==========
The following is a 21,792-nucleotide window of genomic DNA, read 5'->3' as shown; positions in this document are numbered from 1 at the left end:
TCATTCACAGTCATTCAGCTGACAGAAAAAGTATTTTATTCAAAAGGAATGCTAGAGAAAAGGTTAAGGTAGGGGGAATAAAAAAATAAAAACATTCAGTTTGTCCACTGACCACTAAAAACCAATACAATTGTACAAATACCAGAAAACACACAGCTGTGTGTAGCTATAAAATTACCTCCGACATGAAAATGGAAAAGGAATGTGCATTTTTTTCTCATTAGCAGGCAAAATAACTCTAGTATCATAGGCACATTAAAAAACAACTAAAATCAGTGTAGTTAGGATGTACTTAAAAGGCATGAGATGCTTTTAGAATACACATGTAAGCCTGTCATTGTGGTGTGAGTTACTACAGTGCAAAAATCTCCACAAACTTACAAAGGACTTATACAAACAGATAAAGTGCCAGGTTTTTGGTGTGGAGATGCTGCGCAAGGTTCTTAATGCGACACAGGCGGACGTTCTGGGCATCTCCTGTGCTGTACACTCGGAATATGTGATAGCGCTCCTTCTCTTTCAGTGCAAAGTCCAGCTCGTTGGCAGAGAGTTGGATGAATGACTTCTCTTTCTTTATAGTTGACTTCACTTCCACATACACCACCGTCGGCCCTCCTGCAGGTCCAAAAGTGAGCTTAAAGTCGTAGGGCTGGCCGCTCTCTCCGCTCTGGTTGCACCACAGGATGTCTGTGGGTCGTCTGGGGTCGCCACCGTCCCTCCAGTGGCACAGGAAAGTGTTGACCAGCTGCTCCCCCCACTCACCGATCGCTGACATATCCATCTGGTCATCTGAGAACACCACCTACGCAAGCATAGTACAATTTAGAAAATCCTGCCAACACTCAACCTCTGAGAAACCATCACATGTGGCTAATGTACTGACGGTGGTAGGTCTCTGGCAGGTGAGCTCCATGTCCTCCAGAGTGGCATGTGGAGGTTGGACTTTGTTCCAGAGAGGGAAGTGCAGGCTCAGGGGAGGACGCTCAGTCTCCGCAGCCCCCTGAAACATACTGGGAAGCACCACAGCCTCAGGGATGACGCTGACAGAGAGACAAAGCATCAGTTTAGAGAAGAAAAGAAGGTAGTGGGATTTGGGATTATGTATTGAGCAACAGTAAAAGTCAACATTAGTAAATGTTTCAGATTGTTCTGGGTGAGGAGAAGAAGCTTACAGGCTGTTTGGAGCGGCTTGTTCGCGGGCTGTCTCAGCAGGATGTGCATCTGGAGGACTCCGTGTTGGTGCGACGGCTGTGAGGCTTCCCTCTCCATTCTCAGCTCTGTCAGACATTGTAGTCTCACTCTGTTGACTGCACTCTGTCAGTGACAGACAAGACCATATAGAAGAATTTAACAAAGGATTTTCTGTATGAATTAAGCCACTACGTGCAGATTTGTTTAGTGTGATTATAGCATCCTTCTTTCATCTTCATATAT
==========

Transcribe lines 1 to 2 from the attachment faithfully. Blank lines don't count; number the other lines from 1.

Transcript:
The following is a 21,792-nucleotide window of genomic DNA, read 5'->3' as shown; positions in this document are numbered from 1 at the left end:
TCATTCACAGTCATTCAGCTGACAGAAAAAGTATTTTATTCAAAAGGAATGCTAGAGAAAAGGTTAAGGTAGGGGGAATAAAAAAATAAAAACATTCAGTTTGTCCACTGACCACTAAAAACCAATACAATTGTACAAATACCAGAAAACACACAGCTGTGTGTAGCTATAAAATTACCTCCGACATGAAAATGGAAAAGGAATGTGCATTTTTTTCTCATTAGCAGGCAAAATAACTCTAGTATCATAGGCACATTAAAAAACAACTAAAATCAGTGTAGTTAGGATGTACTTAAAAGGCATGAGATGCTTTTAGAATACACATGTAAGCCTGTCATTGTGGTGTGAGTTACTACAGTGCAAAAATCTCCACAAACTTACAAAGGACTTATACAAACAGATAAAGTGCCAGGTTTTTGGTGTGGAGATGCTGCGCAAGGTTCTTAATGCGACACAGGCGGACGTTCTGGGCATCTCCTGTGCTGTACACTCGGAATATGTGATAGCGCTCCTTCTCTTTCAGTGCAAAGTCCAGCTCGTTGGCAGAGAGTTGGATGAATGACTTCTCTTTCTTTATAGTTGACTTCACTTCCACATACACCACCGTCGGCCCTCCTGCAGGTCCAAAAGTGAGCTTAAAGTCGTAGGGCTGGCCGCTCTCTCCGCTCTGGTTGCACCACAGGATGTCTGTGGGTCGTCTGGGGTCGCCACCGTCCCTCCAGTGGCACAGGAAAGTGTTGACCAGCTGCTCCCCCCACTCACCGATCGCTGACATATCCATCTGGTCATCTGAGAACACCACCTACGCAAGCATAGTACAATTTAGAAAATCCTGCCAACACTCAACCTCTGAGAAACCATCACATGTGGCTAATGTACTGACGGTGGTAGGTCTCTGGCAGGTGAGCTCCATGTCCTCCAGAGTGGCATGTGGAGGTTGGACTTTGTTCCAGAGAGGGAAGTGCAGGCTCAGGGGAGGACGCTCAGTCTCCGCAGCCCCCTGAAACATACTGGGAAGCACCACAGCCTCAGGGATGACGCTGACAGAGAGACAAAGCATCAGTTTAGAGAAGAAAAGAAGGTAGTGGGATTTGGGATTATGTATTGAGCAACAGTAAAAGTCAACATTAGTAAATGTTTCAGATTGTTCTGGGTGAGGAGAAGAAGCTTACAGGCTGTTTGGAGCGGCTTGTTCGCGGGCTGTCTCAGCAGGATGTGCATCTGGAGGACTCCGTGTTGGTGCGACGGCTGTGAGGCTTCCCTCTCCATTCTCAGCTCTGTCAGACATTGTAGTCTCACTCTGTTGACTGCACTCTGTCAGTGACAGACAAGACCATATAGAAGAATTTAACAAAGGATTTTCTGTATGAATTAAGCCACTACGTGCAGATTTGTTTAGTGTGATTATAGCATCCTTCTTTCATCTTCATATAT